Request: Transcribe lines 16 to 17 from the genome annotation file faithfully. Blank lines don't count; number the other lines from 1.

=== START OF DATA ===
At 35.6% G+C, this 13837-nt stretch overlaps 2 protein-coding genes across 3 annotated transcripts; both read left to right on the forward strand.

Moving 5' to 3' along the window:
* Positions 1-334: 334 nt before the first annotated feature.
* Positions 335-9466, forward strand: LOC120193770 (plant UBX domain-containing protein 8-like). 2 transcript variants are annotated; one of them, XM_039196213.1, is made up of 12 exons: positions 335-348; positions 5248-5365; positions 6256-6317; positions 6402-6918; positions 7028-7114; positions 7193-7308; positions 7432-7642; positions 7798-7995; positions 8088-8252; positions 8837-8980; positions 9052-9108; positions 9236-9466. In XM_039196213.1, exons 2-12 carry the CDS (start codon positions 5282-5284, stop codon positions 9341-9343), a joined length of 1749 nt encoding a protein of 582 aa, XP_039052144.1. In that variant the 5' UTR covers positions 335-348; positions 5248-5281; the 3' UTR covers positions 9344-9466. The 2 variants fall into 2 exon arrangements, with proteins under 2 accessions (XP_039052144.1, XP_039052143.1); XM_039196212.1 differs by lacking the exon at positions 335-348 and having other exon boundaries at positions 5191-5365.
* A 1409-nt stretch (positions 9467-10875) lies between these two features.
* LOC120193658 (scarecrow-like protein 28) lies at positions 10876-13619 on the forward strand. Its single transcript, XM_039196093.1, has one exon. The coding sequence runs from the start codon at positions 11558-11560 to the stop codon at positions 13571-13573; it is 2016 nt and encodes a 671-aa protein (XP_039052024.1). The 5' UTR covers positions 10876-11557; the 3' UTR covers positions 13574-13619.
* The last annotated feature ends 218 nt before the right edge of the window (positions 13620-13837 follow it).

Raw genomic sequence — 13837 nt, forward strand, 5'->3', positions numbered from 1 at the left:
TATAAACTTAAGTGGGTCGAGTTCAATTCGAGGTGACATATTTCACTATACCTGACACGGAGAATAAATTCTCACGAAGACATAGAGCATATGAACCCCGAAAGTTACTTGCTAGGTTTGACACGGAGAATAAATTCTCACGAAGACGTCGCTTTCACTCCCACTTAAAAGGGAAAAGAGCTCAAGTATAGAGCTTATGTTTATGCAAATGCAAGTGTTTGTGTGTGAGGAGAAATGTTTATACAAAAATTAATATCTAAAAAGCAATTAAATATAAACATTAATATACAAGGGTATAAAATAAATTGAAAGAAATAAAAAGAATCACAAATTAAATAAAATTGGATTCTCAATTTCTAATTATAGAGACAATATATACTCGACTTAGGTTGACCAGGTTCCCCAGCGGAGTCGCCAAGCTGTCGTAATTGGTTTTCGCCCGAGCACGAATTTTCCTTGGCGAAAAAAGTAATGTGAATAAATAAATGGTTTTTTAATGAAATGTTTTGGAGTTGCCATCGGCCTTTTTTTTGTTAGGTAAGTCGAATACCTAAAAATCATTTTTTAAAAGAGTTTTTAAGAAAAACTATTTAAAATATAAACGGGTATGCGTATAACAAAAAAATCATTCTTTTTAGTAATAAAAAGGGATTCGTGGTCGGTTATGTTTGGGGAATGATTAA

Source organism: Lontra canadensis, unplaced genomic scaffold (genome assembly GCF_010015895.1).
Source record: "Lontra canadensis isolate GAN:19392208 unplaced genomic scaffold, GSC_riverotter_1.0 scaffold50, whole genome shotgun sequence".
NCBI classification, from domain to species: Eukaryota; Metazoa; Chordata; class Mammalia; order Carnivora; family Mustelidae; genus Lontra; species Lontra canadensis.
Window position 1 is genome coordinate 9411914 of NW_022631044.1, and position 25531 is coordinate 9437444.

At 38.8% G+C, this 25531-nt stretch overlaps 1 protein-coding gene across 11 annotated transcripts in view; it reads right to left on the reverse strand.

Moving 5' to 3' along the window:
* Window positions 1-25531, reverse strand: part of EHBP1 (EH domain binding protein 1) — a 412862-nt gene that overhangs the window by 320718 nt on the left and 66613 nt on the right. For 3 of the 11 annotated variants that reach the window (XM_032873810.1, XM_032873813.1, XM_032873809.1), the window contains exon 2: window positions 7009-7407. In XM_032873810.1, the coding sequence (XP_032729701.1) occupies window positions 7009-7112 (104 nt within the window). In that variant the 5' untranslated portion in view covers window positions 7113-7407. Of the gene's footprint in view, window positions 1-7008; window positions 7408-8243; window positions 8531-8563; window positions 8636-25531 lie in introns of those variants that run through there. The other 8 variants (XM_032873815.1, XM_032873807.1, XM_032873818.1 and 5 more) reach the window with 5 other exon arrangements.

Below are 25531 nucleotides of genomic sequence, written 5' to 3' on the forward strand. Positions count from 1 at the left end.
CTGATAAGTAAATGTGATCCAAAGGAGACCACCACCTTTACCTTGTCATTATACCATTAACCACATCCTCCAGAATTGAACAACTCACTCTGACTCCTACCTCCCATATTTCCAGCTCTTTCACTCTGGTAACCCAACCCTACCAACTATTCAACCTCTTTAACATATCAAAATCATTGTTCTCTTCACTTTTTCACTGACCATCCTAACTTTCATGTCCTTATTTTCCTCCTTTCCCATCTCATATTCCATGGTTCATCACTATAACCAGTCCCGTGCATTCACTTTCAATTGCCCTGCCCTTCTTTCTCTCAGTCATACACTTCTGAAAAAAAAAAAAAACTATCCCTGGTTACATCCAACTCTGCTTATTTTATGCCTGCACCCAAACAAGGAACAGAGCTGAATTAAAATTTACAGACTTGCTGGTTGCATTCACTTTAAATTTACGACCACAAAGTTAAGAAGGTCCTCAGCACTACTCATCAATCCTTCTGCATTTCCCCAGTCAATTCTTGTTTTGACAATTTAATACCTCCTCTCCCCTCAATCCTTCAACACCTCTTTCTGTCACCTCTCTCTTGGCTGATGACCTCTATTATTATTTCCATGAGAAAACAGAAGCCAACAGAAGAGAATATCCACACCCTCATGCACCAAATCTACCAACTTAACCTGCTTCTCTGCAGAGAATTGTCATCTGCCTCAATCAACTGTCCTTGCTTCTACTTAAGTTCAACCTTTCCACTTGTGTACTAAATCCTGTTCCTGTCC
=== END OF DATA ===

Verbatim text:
* Window positions 1-25531, reverse strand: part of EHBP1 (EH domain binding protein 1) — a 412862-nt gene that overhangs the window by 320718 nt on the left and 66613 nt on the right. For 3 of the 11 annotated variants that reach the window (XM_032873810.1, XM_032873813.1, XM_032873809.1), the window contains exon 2: window positions 7009-7407. In XM_032873810.1, the coding sequence (XP_032729701.1) occupies window positions 7009-7112 (104 nt within the window). In that variant the 5' untranslated portion in view covers window positions 7113-7407. Of the gene's footprint in view, window positions 1-7008; window positions 7408-8243; window positions 8531-8563; window positions 8636-25531 lie in introns of those variants that run through there. The other 8 variants (XM_032873815.1, XM_032873807.1, XM_032873818.1 and 5 more) reach the window with 5 other exon arrangements.

Below are 25531 nucleotides of genomic sequence, written 5' to 3' on the forward strand. Positions count from 1 at the left end.